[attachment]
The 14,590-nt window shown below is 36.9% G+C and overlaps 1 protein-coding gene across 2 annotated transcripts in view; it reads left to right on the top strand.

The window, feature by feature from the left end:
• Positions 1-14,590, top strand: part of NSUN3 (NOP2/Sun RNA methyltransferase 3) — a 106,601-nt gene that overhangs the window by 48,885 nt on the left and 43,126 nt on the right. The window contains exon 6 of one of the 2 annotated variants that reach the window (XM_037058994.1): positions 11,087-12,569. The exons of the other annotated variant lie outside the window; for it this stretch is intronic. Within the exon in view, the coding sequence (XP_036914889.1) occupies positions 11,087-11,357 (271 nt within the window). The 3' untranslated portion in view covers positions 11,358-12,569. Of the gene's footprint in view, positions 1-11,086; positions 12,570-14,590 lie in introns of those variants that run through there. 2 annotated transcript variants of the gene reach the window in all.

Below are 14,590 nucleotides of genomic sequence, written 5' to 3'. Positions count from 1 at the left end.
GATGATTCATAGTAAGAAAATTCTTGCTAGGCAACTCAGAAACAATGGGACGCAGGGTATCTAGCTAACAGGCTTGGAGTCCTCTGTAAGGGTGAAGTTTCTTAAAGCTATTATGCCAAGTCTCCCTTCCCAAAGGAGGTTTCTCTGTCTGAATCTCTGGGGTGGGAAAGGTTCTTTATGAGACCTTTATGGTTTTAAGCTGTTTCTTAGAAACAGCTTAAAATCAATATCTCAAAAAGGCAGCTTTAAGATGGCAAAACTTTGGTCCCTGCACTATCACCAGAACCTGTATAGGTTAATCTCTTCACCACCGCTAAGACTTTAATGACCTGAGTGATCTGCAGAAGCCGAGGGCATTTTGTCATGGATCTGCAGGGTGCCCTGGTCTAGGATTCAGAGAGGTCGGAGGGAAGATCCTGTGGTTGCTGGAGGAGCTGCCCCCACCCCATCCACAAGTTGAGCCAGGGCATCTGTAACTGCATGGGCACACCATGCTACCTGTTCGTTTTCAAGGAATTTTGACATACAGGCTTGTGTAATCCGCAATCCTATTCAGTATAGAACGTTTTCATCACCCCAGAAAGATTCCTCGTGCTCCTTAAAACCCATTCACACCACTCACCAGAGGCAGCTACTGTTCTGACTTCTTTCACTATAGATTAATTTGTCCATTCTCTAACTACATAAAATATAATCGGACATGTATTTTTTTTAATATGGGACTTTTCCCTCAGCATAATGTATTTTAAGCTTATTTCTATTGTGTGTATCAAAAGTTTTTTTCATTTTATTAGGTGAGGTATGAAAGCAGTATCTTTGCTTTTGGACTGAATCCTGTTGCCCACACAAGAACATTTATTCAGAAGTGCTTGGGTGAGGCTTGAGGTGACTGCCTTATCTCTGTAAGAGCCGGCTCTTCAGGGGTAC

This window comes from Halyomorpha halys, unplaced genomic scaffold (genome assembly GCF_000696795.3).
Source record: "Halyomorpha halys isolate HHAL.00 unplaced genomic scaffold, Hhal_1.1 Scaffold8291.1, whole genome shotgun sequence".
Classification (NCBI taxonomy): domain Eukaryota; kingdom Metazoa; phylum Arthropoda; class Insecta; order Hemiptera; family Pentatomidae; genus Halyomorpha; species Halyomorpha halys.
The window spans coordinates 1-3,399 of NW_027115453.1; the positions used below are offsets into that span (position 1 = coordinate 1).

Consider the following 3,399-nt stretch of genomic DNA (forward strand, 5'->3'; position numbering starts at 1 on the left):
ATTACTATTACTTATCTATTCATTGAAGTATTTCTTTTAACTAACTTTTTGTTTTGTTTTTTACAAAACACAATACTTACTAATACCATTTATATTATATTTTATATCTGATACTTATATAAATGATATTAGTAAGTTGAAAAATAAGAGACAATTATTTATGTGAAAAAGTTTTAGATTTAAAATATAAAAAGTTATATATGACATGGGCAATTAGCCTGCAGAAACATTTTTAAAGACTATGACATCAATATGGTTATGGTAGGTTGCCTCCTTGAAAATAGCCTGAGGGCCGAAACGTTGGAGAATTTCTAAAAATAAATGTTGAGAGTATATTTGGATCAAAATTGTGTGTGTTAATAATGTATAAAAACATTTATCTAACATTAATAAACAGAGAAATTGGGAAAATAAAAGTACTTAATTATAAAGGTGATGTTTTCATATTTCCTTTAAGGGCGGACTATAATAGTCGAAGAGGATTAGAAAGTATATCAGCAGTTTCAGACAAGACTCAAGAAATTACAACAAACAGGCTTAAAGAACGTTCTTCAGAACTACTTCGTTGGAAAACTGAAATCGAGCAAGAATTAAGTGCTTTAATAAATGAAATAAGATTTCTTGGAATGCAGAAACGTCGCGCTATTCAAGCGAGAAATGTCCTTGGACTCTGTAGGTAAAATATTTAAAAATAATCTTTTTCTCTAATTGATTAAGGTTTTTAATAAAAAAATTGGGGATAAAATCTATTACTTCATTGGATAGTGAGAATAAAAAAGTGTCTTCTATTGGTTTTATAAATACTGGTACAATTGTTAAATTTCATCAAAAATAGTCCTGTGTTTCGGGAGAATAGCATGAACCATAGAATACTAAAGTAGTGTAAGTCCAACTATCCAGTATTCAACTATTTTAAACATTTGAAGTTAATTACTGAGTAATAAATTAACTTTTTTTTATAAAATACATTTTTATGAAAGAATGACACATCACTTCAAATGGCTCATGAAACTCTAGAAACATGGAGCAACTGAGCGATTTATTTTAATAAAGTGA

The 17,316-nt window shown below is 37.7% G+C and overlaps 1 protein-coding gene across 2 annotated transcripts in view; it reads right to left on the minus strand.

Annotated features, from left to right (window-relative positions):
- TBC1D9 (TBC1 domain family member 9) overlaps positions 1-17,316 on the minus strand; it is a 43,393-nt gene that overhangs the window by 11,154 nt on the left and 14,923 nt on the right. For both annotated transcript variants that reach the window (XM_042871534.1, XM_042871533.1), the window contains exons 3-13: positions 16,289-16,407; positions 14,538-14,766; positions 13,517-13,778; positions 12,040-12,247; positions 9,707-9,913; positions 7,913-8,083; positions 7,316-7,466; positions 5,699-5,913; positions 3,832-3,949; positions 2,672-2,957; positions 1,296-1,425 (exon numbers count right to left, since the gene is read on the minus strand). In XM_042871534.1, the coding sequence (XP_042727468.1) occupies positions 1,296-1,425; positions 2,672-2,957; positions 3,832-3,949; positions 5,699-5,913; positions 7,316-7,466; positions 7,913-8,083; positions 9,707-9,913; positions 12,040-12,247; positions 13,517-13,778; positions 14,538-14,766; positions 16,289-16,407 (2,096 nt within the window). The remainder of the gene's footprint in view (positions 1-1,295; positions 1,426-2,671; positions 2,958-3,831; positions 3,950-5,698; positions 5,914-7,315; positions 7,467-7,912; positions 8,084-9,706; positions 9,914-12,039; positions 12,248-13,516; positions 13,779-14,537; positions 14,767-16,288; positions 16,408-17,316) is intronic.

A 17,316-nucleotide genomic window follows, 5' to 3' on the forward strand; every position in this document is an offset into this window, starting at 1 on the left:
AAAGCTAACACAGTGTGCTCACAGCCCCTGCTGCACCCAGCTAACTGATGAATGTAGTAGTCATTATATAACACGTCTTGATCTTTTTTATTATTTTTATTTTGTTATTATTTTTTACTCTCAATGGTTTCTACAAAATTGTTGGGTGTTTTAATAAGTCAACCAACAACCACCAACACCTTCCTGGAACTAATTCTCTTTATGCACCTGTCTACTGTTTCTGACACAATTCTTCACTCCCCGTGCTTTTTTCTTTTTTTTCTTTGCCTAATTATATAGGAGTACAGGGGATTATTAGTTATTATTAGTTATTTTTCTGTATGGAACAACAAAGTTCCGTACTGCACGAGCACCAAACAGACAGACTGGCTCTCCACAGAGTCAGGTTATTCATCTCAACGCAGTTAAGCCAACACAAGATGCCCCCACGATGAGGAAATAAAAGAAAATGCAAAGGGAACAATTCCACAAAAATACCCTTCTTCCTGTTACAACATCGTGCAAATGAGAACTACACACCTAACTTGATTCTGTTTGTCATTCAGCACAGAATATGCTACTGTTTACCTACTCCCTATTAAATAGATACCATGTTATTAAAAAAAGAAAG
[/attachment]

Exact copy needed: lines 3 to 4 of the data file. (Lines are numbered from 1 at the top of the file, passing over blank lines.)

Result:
• Positions 1-14,590, top strand: part of NSUN3 (NOP2/Sun RNA methyltransferase 3) — a 106,601-nt gene that overhangs the window by 48,885 nt on the left and 43,126 nt on the right. The window contains exon 6 of one of the 2 annotated variants that reach the window (XM_037058994.1): positions 11,087-12,569. The exons of the other annotated variant lie outside the window; for it this stretch is intronic. Within the exon in view, the coding sequence (XP_036914889.1) occupies positions 11,087-11,357 (271 nt within the window). The 3' untranslated portion in view covers positions 11,358-12,569. Of the gene's footprint in view, positions 1-11,086; positions 12,570-14,590 lie in introns of those variants that run through there. 2 annotated transcript variants of the gene reach the window in all.

Below are 14,590 nucleotides of genomic sequence, written 5' to 3'. Positions count from 1 at the left end.